What is a sensory-friendly performance?
Sensory-friendly performances aim to provide a safe, judgement-free, and comfortable theater experience for children with autism or other sensory-related disabilities and their families. The show is performed as written, but with special accommodations to account for potential sensory challenges.
What accommodations are involved?
- Pre-show resources: plot synopsis, character guide, & video social story
- Volunteer support staff (Speech Pathology Graduate Students)
- Flexible seating (mats)
- Quiet room/break area with activities, live stream, & comfortable seating
- Some house lights on (can be accomplished by having day-time performance)
- Short run time (~1hr) ← not a necessity, but worked well for Captain Louie, Jr.
- Free tickets
What shows work best for sensory-friendly performances?
- Family-friendly: no hard and fast rule for this, but think about if you would feel comfortable inviting families you know with children. Here’s some examples of family-friendly shows.
- “inappropriate jokes” could be ok as long as they are not overly crude and would go over children’s heads – think of the jokes in Disney movies that we were allowed to watch at a young age, but sometimes new things stick out to us as we are young adults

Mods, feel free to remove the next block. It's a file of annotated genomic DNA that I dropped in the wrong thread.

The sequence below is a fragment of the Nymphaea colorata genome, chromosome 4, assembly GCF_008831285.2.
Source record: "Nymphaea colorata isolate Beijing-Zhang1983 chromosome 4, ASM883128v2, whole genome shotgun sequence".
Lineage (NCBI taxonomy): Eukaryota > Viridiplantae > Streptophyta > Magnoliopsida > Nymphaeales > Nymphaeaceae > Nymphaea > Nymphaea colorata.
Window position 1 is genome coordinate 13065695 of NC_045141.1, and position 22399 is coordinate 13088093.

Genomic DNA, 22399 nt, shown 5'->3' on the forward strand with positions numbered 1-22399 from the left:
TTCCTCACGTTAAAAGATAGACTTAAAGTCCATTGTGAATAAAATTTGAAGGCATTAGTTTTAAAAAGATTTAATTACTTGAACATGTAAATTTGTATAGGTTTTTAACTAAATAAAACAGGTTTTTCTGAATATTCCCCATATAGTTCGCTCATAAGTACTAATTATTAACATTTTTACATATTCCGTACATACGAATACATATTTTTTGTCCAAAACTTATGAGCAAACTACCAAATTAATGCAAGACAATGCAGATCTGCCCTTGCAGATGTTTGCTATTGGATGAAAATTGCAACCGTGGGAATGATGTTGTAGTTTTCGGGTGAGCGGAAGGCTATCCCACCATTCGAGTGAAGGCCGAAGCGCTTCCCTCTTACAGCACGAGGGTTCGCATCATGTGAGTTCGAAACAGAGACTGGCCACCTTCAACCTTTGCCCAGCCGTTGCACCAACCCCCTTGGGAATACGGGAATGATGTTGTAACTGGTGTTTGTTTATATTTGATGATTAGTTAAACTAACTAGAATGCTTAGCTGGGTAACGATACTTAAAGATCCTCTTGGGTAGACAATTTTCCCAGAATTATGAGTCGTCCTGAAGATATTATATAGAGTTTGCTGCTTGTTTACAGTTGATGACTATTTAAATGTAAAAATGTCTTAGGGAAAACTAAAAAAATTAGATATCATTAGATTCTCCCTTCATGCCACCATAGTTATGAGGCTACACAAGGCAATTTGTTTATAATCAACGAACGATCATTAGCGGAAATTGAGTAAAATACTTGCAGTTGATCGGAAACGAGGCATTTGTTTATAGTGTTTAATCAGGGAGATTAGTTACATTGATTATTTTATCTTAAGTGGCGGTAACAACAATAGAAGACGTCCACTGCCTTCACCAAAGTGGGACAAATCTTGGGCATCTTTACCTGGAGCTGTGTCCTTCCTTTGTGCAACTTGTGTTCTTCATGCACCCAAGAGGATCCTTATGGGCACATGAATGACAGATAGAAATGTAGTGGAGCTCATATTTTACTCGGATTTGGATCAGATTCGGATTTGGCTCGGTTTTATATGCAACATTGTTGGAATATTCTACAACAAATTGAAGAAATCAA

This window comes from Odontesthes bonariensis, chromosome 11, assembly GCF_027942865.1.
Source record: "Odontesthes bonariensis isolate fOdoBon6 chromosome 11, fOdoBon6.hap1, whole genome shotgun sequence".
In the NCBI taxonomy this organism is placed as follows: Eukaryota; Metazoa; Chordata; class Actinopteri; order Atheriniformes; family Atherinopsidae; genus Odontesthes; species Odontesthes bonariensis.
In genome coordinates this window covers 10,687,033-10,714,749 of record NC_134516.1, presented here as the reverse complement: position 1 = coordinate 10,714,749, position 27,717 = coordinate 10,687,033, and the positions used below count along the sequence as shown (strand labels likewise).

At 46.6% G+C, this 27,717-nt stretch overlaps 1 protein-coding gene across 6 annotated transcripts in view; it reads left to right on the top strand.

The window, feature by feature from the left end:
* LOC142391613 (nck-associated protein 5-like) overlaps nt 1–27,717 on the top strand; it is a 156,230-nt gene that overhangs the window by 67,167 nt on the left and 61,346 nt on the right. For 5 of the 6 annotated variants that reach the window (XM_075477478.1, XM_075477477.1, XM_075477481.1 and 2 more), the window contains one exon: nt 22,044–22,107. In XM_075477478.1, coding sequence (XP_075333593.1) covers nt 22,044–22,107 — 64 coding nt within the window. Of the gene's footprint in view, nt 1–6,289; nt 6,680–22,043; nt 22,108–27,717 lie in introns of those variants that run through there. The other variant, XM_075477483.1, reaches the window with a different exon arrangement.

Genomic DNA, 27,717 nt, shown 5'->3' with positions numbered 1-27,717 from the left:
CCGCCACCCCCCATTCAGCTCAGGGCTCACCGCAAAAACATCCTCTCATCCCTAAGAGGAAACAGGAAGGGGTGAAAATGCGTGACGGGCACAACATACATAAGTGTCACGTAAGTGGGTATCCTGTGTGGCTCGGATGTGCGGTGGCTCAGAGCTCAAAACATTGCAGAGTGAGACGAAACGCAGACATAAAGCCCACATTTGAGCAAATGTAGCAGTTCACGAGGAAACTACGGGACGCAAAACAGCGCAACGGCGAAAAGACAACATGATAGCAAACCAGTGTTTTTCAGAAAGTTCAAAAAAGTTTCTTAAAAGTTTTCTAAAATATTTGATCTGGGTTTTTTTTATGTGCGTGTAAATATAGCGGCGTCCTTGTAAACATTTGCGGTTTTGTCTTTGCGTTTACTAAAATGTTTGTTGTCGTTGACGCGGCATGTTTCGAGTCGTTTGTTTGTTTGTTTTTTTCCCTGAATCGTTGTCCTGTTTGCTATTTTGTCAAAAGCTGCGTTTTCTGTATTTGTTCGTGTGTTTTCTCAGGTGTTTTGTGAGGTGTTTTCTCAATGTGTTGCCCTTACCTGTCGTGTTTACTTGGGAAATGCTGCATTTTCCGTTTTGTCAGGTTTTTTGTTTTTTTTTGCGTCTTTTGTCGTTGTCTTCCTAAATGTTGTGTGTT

- Could be performed in ~1 hour cut (ex. Act I of Into the Woods)
Why should theaters do sensory-friendly performances?
- Professionalism (see Broadway, Boston Conservatory, Papermill Playhouse)
- Community outreach: as demonstrated by attendance at Captain Louie, Jr., there is a real need for this service in our community
- Open up quality shows to families who might not get to experience them otherwise
What would it mean for your theater to do a sensory-friendly performance?
- Added performance (preferably matinee)
- Minor tech adjustments (ex. reduced volume levels)
- Cast, Pit, Artistic Staff, & relevant tech/production positions attend Autism Workshop led by Dr. Jane Hilton (Curry School)
- Potentially a sensory-friendly run-through, depending on extent of changes made from normal run
- Creativity with seating and break area (bringing in mats/bean bags; having a break area outside? Using dividers to block off a break area inside?)
- Possible meet & greet after show
How else could my theater make our shows more accessible?
Not every show will lend itself to sensory-friendly performance, but every theater should work to increase accessibility each year.
- Sign-interpreted performances
- Open-captioned performances
- Wheelchair seating
- Audio description & sensory seminars
- Braille and large-print programs
I have a show that I think would work well with Accessible Theatre Project. Who should I contact?
Our staff would love to hear from you! Our goal is to offer as many sensory-friendly productions as possible. Please email firstname.lastname@example.org in order to set up a meeting with our staff about creating a sensory-friendly performance of your production!